By Jeff Sherman Staff Writer Published May 19, 2015 at 8:06 AM

Density. Discovery. Diversity. These three "Ds" make downtowns great.  And, when they work together and are well connected downtowns truly flourish.

I’ve lived and/or worked in greater Downtown Milwaukee for more than 25 years, and in the last 15 or so it’s really seen a massive transition. Yet, I’ve always lamented the fact that it’s way too spread out.  Stuff’s not well connected and unless you spend large amounts of time here (like many of us do, including the 80,000-plus who work here) it’s hard to easily walk from here to there.  Sure, I can get to where I need to fairly easily but it should be more intuitive for visitors.  

A new report by Hunden Strategic Partners in Chicago was presented yesterday at a Public Policy Forum luncheon at the Intercontinental Milwaukee.  The report, commissioned by the Greater Milwaukee Committee and Milwaukee Downtown Business Improvement District No. 21, says pretty much what I just mentioned noting "due to the large physical area taken up by Downtown, Milwaukee's nodes of dining and nightlife activity are fairly spread out and there is no easy way to experience them all without using a car."

Yep, that’s an issue.

It’s not just what we have and don’t have. It’s that many of the great amenities we have in Downtown are not connected in the right way. 

Overall, the Hunden Report makes some obvious but not apparent to all observations.  Here are some of the other findings taken directly from the report:

  • Milwaukee’s Downtown has fewer dining options, by a large margin, than the peer cities in the report.  And, "the lack of ‘easy’ walkable dining options before and after games, concerts and conventions may contribute to the feeling that there is not as much happening Downtown."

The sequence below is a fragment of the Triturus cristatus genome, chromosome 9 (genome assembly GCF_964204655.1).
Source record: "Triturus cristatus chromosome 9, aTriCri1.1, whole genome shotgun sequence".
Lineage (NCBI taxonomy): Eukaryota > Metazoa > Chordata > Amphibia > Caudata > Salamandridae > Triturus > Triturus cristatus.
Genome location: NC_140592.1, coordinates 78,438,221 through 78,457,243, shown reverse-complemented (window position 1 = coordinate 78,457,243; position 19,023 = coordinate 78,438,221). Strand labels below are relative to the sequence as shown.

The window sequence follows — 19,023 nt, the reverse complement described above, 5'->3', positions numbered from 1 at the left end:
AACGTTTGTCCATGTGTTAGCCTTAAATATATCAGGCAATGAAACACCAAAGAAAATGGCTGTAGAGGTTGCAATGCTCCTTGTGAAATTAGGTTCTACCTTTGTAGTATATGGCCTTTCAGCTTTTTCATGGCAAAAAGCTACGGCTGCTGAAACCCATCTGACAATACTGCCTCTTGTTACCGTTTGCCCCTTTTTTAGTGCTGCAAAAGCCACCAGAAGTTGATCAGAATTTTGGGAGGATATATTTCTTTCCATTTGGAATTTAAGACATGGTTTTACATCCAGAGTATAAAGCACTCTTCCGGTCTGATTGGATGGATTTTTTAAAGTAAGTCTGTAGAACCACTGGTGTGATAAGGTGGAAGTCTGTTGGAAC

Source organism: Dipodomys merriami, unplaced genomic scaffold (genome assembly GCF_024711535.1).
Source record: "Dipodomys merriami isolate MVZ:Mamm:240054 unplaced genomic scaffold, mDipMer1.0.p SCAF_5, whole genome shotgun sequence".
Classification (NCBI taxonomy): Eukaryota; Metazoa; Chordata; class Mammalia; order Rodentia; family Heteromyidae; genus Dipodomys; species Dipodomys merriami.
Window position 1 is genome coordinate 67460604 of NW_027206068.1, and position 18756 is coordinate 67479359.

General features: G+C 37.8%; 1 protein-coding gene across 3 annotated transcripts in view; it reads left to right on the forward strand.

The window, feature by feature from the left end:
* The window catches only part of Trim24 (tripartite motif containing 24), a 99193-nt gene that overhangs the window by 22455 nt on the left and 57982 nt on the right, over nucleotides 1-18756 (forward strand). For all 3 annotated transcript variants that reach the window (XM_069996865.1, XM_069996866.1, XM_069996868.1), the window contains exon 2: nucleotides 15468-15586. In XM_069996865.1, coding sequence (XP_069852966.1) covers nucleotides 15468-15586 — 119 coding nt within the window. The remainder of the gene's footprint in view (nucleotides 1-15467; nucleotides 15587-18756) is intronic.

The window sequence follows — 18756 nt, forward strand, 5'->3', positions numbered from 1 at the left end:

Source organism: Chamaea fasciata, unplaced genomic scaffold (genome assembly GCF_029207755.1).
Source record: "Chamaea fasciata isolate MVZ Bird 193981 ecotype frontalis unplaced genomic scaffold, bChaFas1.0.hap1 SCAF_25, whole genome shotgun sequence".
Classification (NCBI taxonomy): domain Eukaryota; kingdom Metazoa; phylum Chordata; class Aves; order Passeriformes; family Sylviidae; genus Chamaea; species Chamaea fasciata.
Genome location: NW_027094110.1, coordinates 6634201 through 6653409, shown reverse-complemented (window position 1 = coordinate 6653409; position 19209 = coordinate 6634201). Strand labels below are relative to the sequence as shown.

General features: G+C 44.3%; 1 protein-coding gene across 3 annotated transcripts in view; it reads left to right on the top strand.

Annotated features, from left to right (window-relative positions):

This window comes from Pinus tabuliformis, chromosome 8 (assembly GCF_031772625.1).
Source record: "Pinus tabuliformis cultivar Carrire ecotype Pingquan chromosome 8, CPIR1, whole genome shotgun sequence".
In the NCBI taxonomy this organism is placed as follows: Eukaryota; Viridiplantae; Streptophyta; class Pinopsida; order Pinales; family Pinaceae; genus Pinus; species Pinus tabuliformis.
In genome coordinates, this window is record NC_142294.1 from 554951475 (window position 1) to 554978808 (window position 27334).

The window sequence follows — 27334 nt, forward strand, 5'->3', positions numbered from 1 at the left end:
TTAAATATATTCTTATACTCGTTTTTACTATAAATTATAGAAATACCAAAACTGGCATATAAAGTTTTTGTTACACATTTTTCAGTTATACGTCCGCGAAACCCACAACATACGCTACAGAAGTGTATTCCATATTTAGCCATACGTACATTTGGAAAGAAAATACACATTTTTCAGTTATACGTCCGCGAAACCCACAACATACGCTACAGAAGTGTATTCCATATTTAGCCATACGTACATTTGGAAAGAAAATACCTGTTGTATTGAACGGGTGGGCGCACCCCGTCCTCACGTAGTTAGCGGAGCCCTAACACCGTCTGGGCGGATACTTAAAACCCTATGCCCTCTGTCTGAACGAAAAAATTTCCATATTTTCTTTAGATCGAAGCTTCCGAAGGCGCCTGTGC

• While Milwaukee meets the average number of the peer set for high end restaurants, Downtown Milwaukee features far fewer restaurants at every other level of price compared to its peers.
  • The development of a new arena for the Bucks is a critical component for the entertainment assets of Downtown.
  • The convention center and walkable hotel package are both extremely undersized.  Regardless if the Wisconsin Center expands, it requires a new convention hotel to at least correct the balance of rooms to convention center size.  As it stands today, the hotel room deficit near the Center is about 400 rooms. With the proposed expansion of the center, that gap will require an 800- to 1,000-room hotel to keep the package competitive. This hotel should be within a block or connected to the convention center. Walkability is a key consideration for meeting and convention planners and Milwaukee is currently at a disadvantage in this category.

Bottom line, Downtown Milwaukee is the heart of Wisconsin. We need to continue to nurture and strengthen it. 

Jeff Sherman Staff Writer

A life-long and passionate community leader and Milwaukeean, Jeff Sherman is a co-founder of OnMilwaukee.

He grew up in Wauwatosa and graduated from Marquette University, as a Warrior. He holds an MBA from Cardinal Stritch University, and is the founding president of Young Professionals of Milwaukee (YPM)/Fuel Milwaukee.

Early in his career, Sherman was one of youngest members of the Greater Milwaukee Committee, and currently is involved in numerous civic and community groups - including board positions at The Wisconsin Center District, Wisconsin Club and Marcus Center for the Performing Arts.  He's honored to have been named to The Business Journal's "30 under 30" and Milwaukee Magazine's "35 under 35" lists.  

He owns a condo in Downtown and lives in greater Milwaukee with his wife Stephanie, his son, Jake, and daughter Pierce. He's a political, music, sports and news junkie and thinks, for what it's worth, that all new movies should be released in theaters, on demand, online and on DVD simultaneously.

He also thinks you should read OnMilwaukee each and every day.